The best thing about the Westworld pilot is that you’ll never feel tempted to check your watch.
That may read like the ultimate example of damning with faint praise, but it’s a more significant accomplishment than it sounds. It means that, from the very start, Westworld overcomes the biggest obstacle facing an ambitious cable drama in the time of Peak TV: Westworld actually earns its running time rather than struggling to fill it.
I’ve lost count of how many hourlong — literally an hour long — shows I’ve lost patience with, or how many times I’ve thanked the TV gods for concentrated doses of excellence like Atlanta, You’re the Worst, or Transparent. And while it’s true that 22-minute episodes offer higher density and a lower barrier to entry, it doesn’t mean the supersized epic is impossible to pull off — just that it’s harder than simply declaring oneself a Major Event and asking viewers to agree. But creators Jonathan Nolan and Lisa Joy demonstrate they’re willing to work hard enough, and dream big enough, to get our attention.
Ironically, Westworld opens with a marvel of brevity and efficiency, a tight 15-minute vignette that neatly lays out a detailed setup and the broader questions the show wants to explore. It’s a day in the life of Dolores (Evan Rachel Wood), an optimistic rancher’s daughter with a yen for painting and an itinerant beau (James Marsden). She’s a denizen of the Old West, with a cheery twang and a dusty, Deadwood-esque hometown to match.
Or at least that’s what she believes, in her naive, earnest way: In reality, she’s a "Host" at the titular theme park, a synthetic being — "robot" feels too crude for something that bleeds — "built to gratify the desires of the people who pay to visit your world," as the park’s head of programming puts it. Dolores’s daily motions play out in parallel with her interview with the programmer, played by Jeffrey Wright, at Westworld’s science-fiction home base. She won’t remember the interview in the morning, nor the trauma she experiences at the hands of a visitor. (We see the gut-churning effect of said trauma on her body in the series’ opening shot.) The details gradually add up to a full life — even as we learn that life is a lie.
There’s plenty more exposition to be done, of course. We haven’t met the park’s mysterious director yet, or the chilly emissary of the park’s even more mysterious corporate overlords. We haven’t even heard about the challenge to the park’s delicate status quo that kicks off the events of the series, an ill-conceived software update that gives the Hosts their first inkling of memory. But the opener sets the tone. It’s got weighty, weird questions that actually merit 10 hours to explore: Do we own the things we create, or do we owe them? At what point does the appearance of consciousness and all that comes with it — feelings, memories — become actual consciousness? And the show has the sense of pacing, grandeur, and, yes, spectacle to dig into those questions without becoming a total drag.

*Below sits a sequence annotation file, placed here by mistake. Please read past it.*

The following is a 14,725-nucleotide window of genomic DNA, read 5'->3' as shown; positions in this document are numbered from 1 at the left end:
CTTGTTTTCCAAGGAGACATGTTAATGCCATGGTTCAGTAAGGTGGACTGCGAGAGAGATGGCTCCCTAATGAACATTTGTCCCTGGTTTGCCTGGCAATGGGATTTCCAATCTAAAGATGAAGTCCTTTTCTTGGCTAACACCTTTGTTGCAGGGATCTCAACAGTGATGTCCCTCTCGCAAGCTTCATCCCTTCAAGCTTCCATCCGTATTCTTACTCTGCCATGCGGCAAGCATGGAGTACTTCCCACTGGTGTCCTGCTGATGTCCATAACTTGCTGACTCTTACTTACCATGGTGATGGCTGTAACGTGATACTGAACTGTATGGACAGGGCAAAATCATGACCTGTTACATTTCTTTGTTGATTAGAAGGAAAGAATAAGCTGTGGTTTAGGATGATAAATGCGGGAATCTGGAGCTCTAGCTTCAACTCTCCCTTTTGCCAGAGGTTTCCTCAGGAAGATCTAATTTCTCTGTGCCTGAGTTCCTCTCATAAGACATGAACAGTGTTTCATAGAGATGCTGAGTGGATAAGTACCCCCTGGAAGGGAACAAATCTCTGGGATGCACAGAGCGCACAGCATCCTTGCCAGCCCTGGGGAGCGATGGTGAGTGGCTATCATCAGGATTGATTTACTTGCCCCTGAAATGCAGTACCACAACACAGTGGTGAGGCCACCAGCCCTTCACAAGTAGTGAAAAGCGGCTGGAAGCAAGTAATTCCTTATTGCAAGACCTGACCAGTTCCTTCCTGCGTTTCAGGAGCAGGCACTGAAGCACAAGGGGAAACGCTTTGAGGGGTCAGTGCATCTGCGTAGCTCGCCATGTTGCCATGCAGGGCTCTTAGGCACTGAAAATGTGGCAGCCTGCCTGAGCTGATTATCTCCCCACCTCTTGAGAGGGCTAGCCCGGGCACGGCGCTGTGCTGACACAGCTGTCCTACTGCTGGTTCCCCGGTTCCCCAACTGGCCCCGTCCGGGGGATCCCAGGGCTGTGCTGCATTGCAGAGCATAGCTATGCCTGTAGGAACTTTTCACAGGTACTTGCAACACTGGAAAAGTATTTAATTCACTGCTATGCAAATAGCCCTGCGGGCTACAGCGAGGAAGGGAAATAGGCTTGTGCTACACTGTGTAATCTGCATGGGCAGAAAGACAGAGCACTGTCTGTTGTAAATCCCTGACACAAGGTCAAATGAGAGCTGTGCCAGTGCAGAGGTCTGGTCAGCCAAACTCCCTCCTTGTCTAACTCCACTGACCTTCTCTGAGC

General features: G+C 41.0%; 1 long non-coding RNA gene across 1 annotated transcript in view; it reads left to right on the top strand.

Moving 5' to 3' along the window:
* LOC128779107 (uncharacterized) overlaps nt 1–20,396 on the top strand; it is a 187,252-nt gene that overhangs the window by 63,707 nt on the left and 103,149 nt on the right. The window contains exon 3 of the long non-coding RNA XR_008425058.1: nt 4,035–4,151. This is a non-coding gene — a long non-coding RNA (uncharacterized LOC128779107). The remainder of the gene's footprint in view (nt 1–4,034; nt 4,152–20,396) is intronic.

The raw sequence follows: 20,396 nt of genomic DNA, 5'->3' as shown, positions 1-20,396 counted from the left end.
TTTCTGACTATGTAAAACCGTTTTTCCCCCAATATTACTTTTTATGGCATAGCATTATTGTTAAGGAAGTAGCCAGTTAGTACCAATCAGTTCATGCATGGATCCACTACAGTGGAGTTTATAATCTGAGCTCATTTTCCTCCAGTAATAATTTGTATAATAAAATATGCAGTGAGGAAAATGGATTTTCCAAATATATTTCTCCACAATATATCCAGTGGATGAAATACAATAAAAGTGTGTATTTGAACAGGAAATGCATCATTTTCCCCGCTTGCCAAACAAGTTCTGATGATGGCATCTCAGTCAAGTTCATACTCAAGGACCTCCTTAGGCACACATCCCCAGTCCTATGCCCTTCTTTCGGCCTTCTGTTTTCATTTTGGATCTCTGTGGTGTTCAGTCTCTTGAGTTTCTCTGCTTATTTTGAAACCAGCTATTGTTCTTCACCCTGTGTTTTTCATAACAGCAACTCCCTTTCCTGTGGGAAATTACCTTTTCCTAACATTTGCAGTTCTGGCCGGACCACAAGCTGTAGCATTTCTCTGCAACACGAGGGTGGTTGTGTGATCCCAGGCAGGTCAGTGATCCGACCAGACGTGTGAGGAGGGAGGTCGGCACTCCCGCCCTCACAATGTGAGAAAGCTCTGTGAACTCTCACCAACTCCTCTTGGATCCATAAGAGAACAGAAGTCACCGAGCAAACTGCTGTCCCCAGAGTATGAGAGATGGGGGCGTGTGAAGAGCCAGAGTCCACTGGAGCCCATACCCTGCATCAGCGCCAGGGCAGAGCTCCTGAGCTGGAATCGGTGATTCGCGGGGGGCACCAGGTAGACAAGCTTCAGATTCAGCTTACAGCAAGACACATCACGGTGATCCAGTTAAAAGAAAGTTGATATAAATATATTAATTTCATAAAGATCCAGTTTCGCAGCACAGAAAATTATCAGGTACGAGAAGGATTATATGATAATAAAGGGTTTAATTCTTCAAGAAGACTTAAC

Westworld is big. For one thing, it’s a mongrel of two very different genres, each with its own history and batch of tropes to mess with. There’s the Western, with its gory gunfights, splashy one-liners, and eye-popping scenery porn; and there’s the AI drama, with its space-age set design, philosophical bent, and lingering undercurrent of horror. That’s a lot of toys to play with, and Westworld puts them in the hands of a massive cast that isn’t even fully introduced in Sunday’s near-70-minute premiere. The ensemble is tripartite, drawn equally from the park’s 2,000 Hosts, its 1,400 visitors, and the puppet masters choreographing the whole thing. It might threaten to sprawl, and yet Westworld reminds us its setting is also oddly compact: Anthony Hopkins’s park director offhandedly mentions living in a future when humans have cured all disease, but we’ll never get to see it because this show never leaves the park. It’s a Game of Thrones scope in an Orange Is the New Black bubble, with a mess of classic sci-fi heritage tossed in.
Westworld takes the classic robot-creator conflict and flips it. Yes, there’s a knowing line about how all children rebel eventually from the park’s paranoid head of security, who in a Clint Eastwood movie might be the masculine hero we should’ve listened to when we had the chance, dammit. But Westworld is really the story of children waking up to the terrors their parents have inflicted on them and willingly exposed them to. If Dolores goes homicidal after she remembers the things a cosplaying cowboy paid $40,000 a day to do to her, she’d be right to do it.
With so many characters to serve and influences to pay homage to, Westworld could risk melting into a jumble, a shallow pool of aesthetic gestures that don’t add up to much beyond "I love Isaac Asimov and I have the HBO money to prove it." That’s the flip side of this show’s admirable ambition, which took several years and postponed release dates to make a reality. But the premiere indicates Westworld intends to do something with its DNA.
Disclosure: HBO is an initial investor in The Ringer.